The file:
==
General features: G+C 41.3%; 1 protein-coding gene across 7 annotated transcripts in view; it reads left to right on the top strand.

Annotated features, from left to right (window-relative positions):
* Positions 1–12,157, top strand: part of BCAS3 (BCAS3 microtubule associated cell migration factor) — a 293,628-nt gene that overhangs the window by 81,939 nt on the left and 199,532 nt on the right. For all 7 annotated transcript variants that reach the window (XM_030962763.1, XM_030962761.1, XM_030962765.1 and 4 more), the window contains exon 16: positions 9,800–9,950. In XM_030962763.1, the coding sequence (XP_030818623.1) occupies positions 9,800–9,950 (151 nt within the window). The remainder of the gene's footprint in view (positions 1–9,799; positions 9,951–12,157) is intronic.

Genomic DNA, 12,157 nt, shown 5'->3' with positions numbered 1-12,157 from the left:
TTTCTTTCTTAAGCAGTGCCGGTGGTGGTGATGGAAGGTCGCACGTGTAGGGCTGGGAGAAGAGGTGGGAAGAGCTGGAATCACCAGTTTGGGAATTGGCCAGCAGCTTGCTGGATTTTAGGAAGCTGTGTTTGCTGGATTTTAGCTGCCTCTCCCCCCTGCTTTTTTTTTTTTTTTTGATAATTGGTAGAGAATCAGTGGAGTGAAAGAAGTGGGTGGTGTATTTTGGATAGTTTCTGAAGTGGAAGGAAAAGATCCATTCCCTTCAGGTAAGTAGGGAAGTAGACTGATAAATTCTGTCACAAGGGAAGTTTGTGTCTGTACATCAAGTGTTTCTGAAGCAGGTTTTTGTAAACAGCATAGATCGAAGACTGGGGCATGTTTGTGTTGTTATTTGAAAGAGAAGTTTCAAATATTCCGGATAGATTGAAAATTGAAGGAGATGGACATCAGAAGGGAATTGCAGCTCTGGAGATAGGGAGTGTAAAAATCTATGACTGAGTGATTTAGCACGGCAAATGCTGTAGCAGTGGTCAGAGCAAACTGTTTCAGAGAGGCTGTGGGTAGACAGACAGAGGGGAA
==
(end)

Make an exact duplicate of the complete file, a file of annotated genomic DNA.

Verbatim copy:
General features: G+C 41.3%; 1 protein-coding gene across 7 annotated transcripts in view; it reads left to right on the top strand.

Annotated features, from left to right (window-relative positions):
* Positions 1–12,157, top strand: part of BCAS3 (BCAS3 microtubule associated cell migration factor) — a 293,628-nt gene that overhangs the window by 81,939 nt on the left and 199,532 nt on the right. For all 7 annotated transcript variants that reach the window (XM_030962763.1, XM_030962761.1, XM_030962765.1 and 4 more), the window contains exon 16: positions 9,800–9,950. In XM_030962763.1, the coding sequence (XP_030818623.1) occupies positions 9,800–9,950 (151 nt within the window). The remainder of the gene's footprint in view (positions 1–9,799; positions 9,951–12,157) is intronic.

Genomic DNA, 12,157 nt, shown 5'->3' with positions numbered 1-12,157 from the left:
TTTCTTTCTTAAGCAGTGCCGGTGGTGGTGATGGAAGGTCGCACGTGTAGGGCTGGGAGAAGAGGTGGGAAGAGCTGGAATCACCAGTTTGGGAATTGGCCAGCAGCTTGCTGGATTTTAGGAAGCTGTGTTTGCTGGATTTTAGCTGCCTCTCCCCCCTGCTTTTTTTTTTTTTTTTGATAATTGGTAGAGAATCAGTGGAGTGAAAGAAGTGGGTGGTGTATTTTGGATAGTTTCTGAAGTGGAAGGAAAAGATCCATTCCCTTCAGGTAAGTAGGGAAGTAGACTGATAAATTCTGTCACAAGGGAAGTTTGTGTCTGTACATCAAGTGTTTCTGAAGCAGGTTTTTGTAAACAGCATAGATCGAAGACTGGGGCATGTTTGTGTTGTTATTTGAAAGAGAAGTTTCAAATATTCCGGATAGATTGAAAATTGAAGGAGATGGACATCAGAAGGGAATTGCAGCTCTGGAGATAGGGAGTGTAAAAATCTATGACTGAGTGATTTAGCACGGCAAATGCTGTAGCAGTGGTCAGAGCAAACTGTTTCAGAGAGGCTGTGGGTAGACAGACAGAGGGGAA